In 1873, the Lake Shore & Michigan Southern Railroad was completed between Lansing and Hillsdale, MI, passing through the town of Albion. The railroad was the clear cut state of the art transportation system of the day.
Just over eighty years later, the Interstate Highway System was quickly overtaking the railroad industry's dominance in long distance travel. As early as 1940, this change would mean that the LS&MS's successor, the New York Central Railroad, would begin abandonment of the line between Lansing and Springport, the village north of Albion on the line.
Railroads would have to relocate their roads above newly-constructed highways, and highways would have to build around existing railroad property.
For the most part in the US, this wasn't an issue, but this would come to a head in Albion, Michigan, where an at-grade crossing was built to accommodate the newly constructed I-94 in the late 1950's.
This was a spot where two of my greatest interests, railroads and highways literally intersect. During construction of I-94 in the 1950’s, for a short time the New York Central operated one of a very few (if any other) railroad crossings on an interstate highway, just east of Albion, MI.
I have noted that this is an extremely unique crossing, and while railroad crossings do occur on limited access highways and freeways in the United States, even today, these do not occur on the Interstate Highway system.
According to an email we received from Tom Ketchum, I-94 had a second crossing around the Ann Arbor area. "The line from Ypsilanti to Pittsfield Township also crossed I-94 at grade. Both of these crossings featured the standard grade crossing flashers, and the round advance RXR signs, but also, full traffic signals and, before the advance RXR sign, another RXR sign, with yellow flashers, one above, one below, which activated with the crossing signals, which also prompted the traffic signal to go from green, to amber, to red. The I-94 crossings were grandfathered in, as the highway was built prior to the Interstate Highway Act, as a freeway for US 12, and, the two lines were, even then, infrequently operated branch lines."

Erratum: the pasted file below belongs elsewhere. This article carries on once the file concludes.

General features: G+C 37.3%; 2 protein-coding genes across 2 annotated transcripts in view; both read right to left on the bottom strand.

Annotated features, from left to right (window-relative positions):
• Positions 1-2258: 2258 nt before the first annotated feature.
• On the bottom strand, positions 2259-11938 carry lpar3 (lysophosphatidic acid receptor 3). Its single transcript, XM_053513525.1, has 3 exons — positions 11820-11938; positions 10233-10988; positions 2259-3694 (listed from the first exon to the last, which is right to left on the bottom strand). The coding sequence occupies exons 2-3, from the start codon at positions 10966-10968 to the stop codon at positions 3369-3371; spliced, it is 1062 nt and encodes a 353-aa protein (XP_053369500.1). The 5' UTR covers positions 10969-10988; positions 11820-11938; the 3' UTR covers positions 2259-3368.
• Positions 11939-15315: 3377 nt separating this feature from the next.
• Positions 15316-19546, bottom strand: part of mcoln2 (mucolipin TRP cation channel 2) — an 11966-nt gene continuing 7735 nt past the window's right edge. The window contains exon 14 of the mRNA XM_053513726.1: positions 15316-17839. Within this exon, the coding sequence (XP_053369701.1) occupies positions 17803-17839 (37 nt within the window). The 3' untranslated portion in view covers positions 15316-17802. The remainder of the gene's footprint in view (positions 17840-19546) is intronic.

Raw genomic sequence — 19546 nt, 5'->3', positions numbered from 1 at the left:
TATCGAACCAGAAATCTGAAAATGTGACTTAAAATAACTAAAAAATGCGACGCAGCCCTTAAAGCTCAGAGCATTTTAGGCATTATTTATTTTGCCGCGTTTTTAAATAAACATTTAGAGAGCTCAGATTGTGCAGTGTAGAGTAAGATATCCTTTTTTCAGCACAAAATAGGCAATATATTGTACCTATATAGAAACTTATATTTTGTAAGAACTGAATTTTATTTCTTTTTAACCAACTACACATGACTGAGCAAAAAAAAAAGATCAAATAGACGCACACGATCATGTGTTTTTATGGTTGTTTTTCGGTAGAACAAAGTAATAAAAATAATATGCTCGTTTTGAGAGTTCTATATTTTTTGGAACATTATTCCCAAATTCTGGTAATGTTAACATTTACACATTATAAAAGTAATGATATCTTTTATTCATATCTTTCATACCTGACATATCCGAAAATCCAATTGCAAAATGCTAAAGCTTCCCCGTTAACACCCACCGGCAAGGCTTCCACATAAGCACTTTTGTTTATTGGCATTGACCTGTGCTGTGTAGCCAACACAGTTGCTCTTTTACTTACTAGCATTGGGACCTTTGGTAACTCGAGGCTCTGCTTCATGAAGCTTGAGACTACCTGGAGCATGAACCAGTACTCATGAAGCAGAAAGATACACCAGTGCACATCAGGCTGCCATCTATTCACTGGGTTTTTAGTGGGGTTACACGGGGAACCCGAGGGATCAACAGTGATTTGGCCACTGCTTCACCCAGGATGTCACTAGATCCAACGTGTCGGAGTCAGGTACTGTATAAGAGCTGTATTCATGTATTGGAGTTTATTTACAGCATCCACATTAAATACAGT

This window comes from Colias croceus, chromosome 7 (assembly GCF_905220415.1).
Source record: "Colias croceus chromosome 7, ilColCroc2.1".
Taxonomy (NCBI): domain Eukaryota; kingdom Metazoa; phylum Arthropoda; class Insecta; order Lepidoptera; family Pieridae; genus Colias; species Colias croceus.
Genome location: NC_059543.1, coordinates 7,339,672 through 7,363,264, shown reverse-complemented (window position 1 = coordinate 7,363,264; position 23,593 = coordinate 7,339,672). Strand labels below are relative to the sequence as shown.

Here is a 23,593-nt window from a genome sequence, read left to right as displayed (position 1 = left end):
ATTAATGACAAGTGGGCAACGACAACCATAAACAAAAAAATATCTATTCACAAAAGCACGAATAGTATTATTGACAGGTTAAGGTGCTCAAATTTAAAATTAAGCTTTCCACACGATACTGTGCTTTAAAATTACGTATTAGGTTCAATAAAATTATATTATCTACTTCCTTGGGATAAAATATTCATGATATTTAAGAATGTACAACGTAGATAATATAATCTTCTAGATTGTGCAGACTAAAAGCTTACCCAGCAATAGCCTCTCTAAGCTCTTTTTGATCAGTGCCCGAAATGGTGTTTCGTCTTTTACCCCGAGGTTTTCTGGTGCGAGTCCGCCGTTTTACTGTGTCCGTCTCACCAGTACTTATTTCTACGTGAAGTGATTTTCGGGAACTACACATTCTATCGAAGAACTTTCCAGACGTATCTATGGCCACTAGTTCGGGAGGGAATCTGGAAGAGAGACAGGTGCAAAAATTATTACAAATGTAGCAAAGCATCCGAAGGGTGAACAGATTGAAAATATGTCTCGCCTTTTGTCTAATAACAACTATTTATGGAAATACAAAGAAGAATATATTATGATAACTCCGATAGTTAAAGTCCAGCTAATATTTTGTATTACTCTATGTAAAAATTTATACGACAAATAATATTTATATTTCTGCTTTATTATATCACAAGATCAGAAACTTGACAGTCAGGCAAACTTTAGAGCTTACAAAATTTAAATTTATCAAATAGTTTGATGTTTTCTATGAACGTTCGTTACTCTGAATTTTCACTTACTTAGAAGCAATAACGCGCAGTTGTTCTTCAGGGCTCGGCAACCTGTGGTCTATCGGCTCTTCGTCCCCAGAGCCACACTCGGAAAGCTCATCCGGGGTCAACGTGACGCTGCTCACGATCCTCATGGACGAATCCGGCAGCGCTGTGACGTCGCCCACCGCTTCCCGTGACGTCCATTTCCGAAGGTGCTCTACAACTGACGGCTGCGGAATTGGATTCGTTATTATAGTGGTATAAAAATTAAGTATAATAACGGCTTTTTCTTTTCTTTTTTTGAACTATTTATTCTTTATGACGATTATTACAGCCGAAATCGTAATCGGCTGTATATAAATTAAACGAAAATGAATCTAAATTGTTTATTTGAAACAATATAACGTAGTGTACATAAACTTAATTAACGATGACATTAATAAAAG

According to Albion Mich, "This created a traffic hazard when trains headed towards Springport to deliver coal and service the Springport Elevator Company. However, in the late 1960s, a natural gas pipeline was laid, with the piping being delivered by the railroad itself. This eliminated the need for coal to the village, which reduced the freight runs considerably."
The line today is abandoned, with only a small stretch within Albion still active as an industrial spur. It once ran all the way to Lansing. To date, I've had numerous people tell me that railroads cross interstates at-grade all the time, except in most cases, they're confusing non-interstate limited access highways with the Interstate Highway System.
While such a crossing is unusual, it is far from without precedent. Someone actually made a map of limited access railroad crossings
, some of which indicate that other interstate highways have had railroad crossings, but it is an incredibly rare occurrence, but I still wonder if these crossings were active when the road was actually signed as an interstate.
The Albion crossing, along with much of the LS&MS line, was abandoned by 1968. Today, a small industrial spur uses the former right of way in Albion. South of Albion, the old line is still in service between Litchfield and Hillsdale, MI, where the Albion-Litchfield segment was abandoned in 1943
Ketchum also noted that signing for the conversion from US-12 to I-94 occurred as early as 1959, although actual approval of moving 12 off of the freeway didn't occur for another two years, when Michigan was approved to move US-12 to the route of US-112
, and eliminate 112. "This was prompted by I-94 being signed across the state, from Detroit to New Buffalo."
Thanks as always for reading!
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